The optimal restoration of function in a timely manner. By far the most common error which results in a setback or re-injury is when the athlete returns to sports participation too early. In this context it is paramount to teach the athlete to distinguish between that pain perceived as 'good pain' associated with training, i.e. that which is related to muscular exertion, and the pain which may be associated with too great a loading of the affected tissue which is detrimental to the healing process. Following an injury, general cardiovascular fitness, muscular strength, balance and coordination are affected, and the rehabilitation program should address all of these areas besides the actual injury. Finally, the rehabilitation process following an athletic injury should progress into a training program aimed at maintaining function and preventing re-injury. Prevention of injury is at times particularly important since some injuries, like muscle-tendon strains, are associated with a high...

Procedures For Pain Relief

Monitoring of chronic pain requires pain relief but also the patient's well-being, functional restoration, work-status restoration, and global outcome. These considerations may be very complex, because each case may be managed with multimodal analgesia techniques1 3 ( Table 12-5 ).

Surgical Treatment Options

If symptomatic instability persists despite an adequate functional rehabilitation program and bracing, lateral ligament reconstruction is indicated. More than 80 surgical procedures have been described to reconstruct the lateral ankle ligaments. These procedures can be grouped into either anatomic repair or non-anatomic repair. Anatomic repair is preferred as it preserves the natural biomechanics of the ankle. Nonanatomic biotenode-sis techniques are used in select cases obesity, poor soft tissue (revision procedures or connective tissue disorder generalized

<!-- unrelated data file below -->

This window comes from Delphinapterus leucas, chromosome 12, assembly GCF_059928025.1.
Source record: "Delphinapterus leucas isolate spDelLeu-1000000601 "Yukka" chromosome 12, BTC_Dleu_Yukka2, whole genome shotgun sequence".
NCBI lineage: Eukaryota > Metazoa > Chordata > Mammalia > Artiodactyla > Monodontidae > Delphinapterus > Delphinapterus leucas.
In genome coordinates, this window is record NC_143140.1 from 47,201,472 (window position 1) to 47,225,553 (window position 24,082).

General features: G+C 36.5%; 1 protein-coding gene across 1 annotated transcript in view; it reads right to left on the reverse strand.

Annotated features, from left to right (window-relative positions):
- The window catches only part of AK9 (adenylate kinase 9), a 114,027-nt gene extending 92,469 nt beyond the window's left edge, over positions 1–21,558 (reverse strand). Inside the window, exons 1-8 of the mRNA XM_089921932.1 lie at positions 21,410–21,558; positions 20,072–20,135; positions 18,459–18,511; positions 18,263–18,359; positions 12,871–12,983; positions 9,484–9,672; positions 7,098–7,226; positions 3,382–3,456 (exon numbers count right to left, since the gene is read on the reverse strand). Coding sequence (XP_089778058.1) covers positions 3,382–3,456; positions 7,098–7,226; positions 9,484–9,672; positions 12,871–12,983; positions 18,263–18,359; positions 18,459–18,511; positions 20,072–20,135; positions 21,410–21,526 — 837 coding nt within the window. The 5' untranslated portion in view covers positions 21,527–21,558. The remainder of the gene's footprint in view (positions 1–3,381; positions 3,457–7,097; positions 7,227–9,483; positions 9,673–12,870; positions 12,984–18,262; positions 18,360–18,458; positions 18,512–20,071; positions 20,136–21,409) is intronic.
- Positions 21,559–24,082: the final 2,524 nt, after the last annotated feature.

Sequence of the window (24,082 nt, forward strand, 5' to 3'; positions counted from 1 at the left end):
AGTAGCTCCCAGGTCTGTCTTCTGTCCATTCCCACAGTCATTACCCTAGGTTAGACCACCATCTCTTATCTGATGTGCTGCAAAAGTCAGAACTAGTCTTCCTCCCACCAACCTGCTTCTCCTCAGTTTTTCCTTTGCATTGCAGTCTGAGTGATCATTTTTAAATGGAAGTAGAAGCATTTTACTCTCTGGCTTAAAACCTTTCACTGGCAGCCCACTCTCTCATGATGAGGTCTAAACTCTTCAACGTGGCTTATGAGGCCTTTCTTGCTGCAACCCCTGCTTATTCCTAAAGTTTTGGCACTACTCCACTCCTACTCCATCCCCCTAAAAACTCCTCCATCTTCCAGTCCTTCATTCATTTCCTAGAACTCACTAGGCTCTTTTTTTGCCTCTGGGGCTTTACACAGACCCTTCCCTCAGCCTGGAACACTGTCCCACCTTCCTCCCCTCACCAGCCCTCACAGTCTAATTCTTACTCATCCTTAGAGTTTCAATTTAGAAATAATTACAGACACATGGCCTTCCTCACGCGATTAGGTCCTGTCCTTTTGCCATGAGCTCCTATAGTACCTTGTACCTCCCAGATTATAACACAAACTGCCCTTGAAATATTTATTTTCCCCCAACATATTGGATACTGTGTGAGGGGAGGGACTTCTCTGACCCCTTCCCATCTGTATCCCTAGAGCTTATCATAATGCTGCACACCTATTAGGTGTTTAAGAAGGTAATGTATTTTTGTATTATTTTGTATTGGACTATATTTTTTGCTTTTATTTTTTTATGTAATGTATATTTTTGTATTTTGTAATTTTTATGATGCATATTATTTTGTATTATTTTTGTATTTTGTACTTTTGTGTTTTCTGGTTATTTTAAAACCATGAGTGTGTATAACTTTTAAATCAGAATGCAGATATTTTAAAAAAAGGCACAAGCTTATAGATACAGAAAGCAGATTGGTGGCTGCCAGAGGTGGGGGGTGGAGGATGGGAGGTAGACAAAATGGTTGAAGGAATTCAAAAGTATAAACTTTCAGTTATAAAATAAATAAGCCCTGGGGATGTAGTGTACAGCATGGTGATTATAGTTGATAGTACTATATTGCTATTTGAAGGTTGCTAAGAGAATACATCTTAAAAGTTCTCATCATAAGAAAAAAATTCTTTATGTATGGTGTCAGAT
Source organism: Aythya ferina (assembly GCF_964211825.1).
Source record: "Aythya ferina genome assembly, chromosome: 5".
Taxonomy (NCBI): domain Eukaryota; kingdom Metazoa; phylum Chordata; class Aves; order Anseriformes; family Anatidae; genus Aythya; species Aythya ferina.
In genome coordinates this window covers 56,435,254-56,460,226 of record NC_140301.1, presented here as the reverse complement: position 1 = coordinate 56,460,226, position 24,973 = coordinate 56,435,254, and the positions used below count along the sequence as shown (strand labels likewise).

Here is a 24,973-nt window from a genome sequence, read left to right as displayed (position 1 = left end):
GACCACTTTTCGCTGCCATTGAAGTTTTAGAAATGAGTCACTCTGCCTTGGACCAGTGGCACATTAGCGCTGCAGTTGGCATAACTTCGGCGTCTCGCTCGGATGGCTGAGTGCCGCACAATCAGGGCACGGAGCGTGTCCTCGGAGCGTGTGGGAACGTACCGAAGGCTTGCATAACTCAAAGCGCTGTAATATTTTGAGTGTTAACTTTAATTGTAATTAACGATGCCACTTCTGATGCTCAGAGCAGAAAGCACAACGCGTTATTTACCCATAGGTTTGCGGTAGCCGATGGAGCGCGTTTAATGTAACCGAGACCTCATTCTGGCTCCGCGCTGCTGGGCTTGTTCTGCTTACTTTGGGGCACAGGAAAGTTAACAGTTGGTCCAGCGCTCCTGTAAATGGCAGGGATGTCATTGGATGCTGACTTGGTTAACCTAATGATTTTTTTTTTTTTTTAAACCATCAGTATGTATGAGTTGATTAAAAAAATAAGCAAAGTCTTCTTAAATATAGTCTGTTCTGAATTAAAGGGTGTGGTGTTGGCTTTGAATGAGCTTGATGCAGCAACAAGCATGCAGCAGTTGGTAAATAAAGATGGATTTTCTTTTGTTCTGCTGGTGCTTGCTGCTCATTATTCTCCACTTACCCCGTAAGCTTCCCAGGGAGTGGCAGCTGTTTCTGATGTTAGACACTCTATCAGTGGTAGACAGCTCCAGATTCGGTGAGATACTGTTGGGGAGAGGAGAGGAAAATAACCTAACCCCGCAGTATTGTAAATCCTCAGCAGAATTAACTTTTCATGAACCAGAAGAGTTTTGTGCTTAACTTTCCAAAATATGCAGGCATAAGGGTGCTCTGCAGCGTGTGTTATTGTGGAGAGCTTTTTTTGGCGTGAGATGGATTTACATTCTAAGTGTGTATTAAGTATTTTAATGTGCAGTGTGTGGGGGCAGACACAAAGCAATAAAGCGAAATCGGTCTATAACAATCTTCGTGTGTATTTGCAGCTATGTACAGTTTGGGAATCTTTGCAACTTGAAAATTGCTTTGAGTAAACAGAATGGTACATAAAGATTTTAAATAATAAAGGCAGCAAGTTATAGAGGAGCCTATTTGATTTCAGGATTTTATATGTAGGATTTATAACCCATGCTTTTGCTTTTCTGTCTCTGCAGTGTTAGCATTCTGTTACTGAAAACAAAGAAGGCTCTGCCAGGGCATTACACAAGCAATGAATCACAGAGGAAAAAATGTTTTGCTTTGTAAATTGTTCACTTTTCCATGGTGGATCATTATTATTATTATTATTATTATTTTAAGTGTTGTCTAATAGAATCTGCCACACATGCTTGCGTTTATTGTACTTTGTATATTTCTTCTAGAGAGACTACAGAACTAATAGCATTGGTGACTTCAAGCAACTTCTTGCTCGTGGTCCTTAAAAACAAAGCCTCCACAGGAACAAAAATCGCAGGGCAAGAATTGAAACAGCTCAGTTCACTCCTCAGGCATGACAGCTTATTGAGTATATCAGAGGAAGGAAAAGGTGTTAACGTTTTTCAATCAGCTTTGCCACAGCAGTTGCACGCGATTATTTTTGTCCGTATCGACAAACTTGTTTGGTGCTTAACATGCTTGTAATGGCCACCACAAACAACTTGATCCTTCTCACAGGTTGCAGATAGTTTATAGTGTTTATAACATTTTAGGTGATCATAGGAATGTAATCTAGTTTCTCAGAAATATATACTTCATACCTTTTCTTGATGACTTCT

Medial Gastrocnemius Strain Tennis

Loading failure at the musculotendinous junction. This muscle spans both the knee and the ankle. It is so named tennis leg because it is commonly encountered in a middle-aged individual during the push-off phase while playing tennis.28 Swelling and sometimes ecchymosis are seen. Seldom is a major defect palpated, but often there may be acute or chronic slight muscle mass loss in that area. Concomitant acute compartment syndrome has been reported.29 As with other muscular strains, the phases of injury, inflammatory healing, and remodeling occur as a rehabilitation course is undertaken. Resolution of symptoms and no significant loss in functional performance are the typical course.

What about the patient whose pain becomes chronic and disabling

Other factors contributing to the pain must be identified. There has been a large movement toward treating benign or nonmalignant pain problems with opioid medications and various injections, disc dissolution techniques, device insertion (spinal stimulators, intrathecal drug delivery systems), and surgery. However, these are unlikely to treat the entire problem. In addition, these treatments are invasive, associated with high complication rates, and unlikely to resolve disabling pain or restore functional ability. When the etiology of the pain is not clearly defined and there are multiple inorganic signs, treatment is directed at the functional loss and disability. This type of patient is best served by an interdisciplinary team (not multidisciplinary) approach, such as a functional restoration program. This approach uses cognitive-behavioral methods together with physical methods and is guided by a biopsychosocial approach to the patient's pain and disability. Acceptance of pain and...

Role of functional imaging in stroke patients

For the analysis of the relationship between disturbed function and altered brain activity studies can be designed in several ways measurement at rest, comparing location and extent to deficit and outcome (eventually with follow-up) measurement during activation tasks, comparing changes in activation patterns to functional performance and measurement at rest and during activation tasks early and later in the course of disease (e.g. after stroke) to demonstrate recruiting and compensatory mechanisms in the functional network responsible for complete or partial recovery of disturbed functions. Only a few studies have been performed applying this last and most complete design together with extensive testing for the evaluation of the quality of performance finally achieved.